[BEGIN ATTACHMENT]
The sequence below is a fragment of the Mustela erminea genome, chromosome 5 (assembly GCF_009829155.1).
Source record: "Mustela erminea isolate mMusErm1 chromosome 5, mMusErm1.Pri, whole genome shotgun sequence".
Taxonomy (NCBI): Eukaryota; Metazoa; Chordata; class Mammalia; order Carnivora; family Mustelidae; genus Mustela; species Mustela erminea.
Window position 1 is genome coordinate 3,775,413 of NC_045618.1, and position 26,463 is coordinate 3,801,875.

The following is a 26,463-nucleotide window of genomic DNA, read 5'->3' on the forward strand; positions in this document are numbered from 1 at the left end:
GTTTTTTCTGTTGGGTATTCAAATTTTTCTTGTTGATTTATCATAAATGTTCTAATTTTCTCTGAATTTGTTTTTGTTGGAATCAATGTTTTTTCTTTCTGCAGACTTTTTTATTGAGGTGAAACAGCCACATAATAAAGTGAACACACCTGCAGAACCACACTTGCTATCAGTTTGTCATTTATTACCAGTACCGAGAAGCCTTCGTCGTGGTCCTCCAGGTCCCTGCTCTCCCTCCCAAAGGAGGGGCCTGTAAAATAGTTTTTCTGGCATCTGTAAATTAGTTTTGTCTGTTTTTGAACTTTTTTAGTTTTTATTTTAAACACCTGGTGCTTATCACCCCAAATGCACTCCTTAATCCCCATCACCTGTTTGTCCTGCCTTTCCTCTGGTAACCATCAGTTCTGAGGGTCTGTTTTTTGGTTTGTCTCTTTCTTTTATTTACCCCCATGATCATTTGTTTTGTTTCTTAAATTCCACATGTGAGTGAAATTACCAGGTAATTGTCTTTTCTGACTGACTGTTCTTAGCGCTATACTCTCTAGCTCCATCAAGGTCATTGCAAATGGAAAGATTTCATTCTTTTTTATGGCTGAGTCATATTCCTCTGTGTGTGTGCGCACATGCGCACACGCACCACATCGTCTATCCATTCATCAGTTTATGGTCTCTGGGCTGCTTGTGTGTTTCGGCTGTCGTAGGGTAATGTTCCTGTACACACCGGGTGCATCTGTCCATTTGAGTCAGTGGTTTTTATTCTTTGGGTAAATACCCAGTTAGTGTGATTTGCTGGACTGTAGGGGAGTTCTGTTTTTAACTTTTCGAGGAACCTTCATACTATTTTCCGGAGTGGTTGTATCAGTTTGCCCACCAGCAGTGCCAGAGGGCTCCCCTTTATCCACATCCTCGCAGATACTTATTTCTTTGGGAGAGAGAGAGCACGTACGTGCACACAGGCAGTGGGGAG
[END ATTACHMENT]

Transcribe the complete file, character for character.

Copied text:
The sequence below is a fragment of the Mustela erminea genome, chromosome 5 (assembly GCF_009829155.1).
Source record: "Mustela erminea isolate mMusErm1 chromosome 5, mMusErm1.Pri, whole genome shotgun sequence".
Taxonomy (NCBI): Eukaryota; Metazoa; Chordata; class Mammalia; order Carnivora; family Mustelidae; genus Mustela; species Mustela erminea.
Window position 1 is genome coordinate 3,775,413 of NC_045618.1, and position 26,463 is coordinate 3,801,875.

The following is a 26,463-nucleotide window of genomic DNA, read 5'->3' on the forward strand; positions in this document are numbered from 1 at the left end:
GTTTTTTCTGTTGGGTATTCAAATTTTTCTTGTTGATTTATCATAAATGTTCTAATTTTCTCTGAATTTGTTTTTGTTGGAATCAATGTTTTTTCTTTCTGCAGACTTTTTTATTGAGGTGAAACAGCCACATAATAAAGTGAACACACCTGCAGAACCACACTTGCTATCAGTTTGTCATTTATTACCAGTACCGAGAAGCCTTCGTCGTGGTCCTCCAGGTCCCTGCTCTCCCTCCCAAAGGAGGGGCCTGTAAAATAGTTTTTCTGGCATCTGTAAATTAGTTTTGTCTGTTTTTGAACTTTTTTAGTTTTTATTTTAAACACCTGGTGCTTATCACCCCAAATGCACTCCTTAATCCCCATCACCTGTTTGTCCTGCCTTTCCTCTGGTAACCATCAGTTCTGAGGGTCTGTTTTTTGGTTTGTCTCTTTCTTTTATTTACCCCCATGATCATTTGTTTTGTTTCTTAAATTCCACATGTGAGTGAAATTACCAGGTAATTGTCTTTTCTGACTGACTGTTCTTAGCGCTATACTCTCTAGCTCCATCAAGGTCATTGCAAATGGAAAGATTTCATTCTTTTTTATGGCTGAGTCATATTCCTCTGTGTGTGTGCGCACATGCGCACACGCACCACATCGTCTATCCATTCATCAGTTTATGGTCTCTGGGCTGCTTGTGTGTTTCGGCTGTCGTAGGGTAATGTTCCTGTACACACCGGGTGCATCTGTCCATTTGAGTCAGTGGTTTTTATTCTTTGGGTAAATACCCAGTTAGTGTGATTTGCTGGACTGTAGGGGAGTTCTGTTTTTAACTTTTCGAGGAACCTTCATACTATTTTCCGGAGTGGTTGTATCAGTTTGCCCACCAGCAGTGCCAGAGGGCTCCCCTTTATCCACATCCTCGCAGATACTTATTTCTTTGGGAGAGAGAGAGCACGTACGTGCACACAGGCAGTGGGGAG